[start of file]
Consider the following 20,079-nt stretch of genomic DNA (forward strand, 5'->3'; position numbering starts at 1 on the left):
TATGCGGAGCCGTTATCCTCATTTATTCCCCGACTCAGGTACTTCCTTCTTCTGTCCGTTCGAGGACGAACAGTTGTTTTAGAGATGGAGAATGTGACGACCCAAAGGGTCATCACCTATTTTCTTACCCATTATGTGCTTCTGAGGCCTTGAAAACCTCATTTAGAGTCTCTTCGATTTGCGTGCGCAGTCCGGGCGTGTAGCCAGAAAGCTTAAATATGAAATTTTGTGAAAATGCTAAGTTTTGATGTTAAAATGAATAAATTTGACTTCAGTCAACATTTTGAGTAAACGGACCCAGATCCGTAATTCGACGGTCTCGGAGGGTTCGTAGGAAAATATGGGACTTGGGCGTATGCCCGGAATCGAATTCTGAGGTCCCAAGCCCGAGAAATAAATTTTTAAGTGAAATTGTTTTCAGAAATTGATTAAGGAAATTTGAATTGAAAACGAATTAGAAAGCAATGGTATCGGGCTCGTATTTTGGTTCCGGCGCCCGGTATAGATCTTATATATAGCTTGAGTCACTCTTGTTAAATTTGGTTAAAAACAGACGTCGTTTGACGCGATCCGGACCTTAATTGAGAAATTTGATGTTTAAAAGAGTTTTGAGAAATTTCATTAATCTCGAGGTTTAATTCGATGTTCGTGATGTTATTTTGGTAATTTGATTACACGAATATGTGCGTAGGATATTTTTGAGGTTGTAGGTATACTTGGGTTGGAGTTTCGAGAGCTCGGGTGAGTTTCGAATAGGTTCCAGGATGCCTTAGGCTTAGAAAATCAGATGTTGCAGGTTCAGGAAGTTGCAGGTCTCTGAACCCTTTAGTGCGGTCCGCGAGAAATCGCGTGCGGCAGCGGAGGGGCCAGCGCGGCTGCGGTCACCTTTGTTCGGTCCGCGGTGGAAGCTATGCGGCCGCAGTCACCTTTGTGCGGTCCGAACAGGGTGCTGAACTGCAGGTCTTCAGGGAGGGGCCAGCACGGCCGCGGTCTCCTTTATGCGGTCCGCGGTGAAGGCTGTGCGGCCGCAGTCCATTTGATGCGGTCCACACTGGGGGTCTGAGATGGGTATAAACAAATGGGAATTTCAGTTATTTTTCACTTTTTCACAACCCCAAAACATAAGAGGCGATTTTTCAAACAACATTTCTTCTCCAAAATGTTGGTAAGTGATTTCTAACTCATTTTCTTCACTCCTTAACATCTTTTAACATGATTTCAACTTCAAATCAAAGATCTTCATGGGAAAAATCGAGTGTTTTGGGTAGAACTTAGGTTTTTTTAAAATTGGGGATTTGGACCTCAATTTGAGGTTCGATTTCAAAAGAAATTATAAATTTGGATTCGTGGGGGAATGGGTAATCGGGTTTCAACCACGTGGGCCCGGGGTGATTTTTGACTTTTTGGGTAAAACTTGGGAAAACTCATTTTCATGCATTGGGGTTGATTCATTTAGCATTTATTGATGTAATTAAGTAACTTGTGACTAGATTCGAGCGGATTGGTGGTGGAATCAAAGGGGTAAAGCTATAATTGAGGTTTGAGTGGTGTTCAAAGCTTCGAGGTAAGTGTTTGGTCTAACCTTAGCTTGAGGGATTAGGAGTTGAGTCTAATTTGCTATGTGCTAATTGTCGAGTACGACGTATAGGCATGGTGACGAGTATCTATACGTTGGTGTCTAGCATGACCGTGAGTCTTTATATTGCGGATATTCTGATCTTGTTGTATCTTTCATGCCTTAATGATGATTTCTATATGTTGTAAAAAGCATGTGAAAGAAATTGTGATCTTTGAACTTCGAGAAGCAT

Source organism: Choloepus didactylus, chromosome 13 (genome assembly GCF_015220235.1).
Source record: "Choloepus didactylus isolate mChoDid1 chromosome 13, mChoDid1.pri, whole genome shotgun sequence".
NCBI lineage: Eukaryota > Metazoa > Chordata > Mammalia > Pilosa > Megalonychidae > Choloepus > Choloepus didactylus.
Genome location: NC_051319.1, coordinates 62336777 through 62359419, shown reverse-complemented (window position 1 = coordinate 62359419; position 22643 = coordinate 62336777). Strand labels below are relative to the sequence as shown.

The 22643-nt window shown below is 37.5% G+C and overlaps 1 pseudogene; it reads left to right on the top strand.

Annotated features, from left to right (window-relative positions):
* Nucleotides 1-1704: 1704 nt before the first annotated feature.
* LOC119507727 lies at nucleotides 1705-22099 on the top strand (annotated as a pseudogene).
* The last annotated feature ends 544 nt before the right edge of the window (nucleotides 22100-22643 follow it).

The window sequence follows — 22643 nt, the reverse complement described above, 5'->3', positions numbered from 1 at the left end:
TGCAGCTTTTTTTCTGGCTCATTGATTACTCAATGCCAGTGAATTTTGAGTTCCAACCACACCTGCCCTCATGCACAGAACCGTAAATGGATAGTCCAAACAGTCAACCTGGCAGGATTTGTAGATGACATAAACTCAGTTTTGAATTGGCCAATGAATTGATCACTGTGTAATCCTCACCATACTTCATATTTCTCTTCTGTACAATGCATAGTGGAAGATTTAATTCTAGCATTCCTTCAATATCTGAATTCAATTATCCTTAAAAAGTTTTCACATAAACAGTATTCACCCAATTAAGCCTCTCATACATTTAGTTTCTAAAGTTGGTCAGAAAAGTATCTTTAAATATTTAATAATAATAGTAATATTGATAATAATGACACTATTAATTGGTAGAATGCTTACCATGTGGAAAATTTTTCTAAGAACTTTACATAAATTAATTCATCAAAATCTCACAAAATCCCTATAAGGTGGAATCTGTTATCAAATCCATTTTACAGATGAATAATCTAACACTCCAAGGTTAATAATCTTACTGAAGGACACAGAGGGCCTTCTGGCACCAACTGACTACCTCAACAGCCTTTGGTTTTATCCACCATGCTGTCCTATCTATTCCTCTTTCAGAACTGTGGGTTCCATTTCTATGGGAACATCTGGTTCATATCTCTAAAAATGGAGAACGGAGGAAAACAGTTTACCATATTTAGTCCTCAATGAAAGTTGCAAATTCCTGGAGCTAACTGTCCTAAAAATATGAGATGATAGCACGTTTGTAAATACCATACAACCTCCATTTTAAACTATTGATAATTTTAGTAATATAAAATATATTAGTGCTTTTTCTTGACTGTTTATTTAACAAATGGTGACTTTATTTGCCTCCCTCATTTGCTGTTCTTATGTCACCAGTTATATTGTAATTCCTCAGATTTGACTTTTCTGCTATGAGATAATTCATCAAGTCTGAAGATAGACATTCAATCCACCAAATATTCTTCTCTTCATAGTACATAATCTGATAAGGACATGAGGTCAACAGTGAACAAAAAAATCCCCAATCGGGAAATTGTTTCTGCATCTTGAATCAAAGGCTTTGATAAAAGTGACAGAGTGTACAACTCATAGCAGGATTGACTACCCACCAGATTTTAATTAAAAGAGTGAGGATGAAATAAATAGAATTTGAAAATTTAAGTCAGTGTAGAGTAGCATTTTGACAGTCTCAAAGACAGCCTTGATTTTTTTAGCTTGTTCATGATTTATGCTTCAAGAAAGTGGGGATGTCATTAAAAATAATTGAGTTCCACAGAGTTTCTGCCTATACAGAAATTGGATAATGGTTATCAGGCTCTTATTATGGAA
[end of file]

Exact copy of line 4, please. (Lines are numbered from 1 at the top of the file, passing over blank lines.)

Source record: "Choloepus didactylus isolate mChoDid1 chromosome 13, mChoDid1.pri, whole genome shotgun sequence".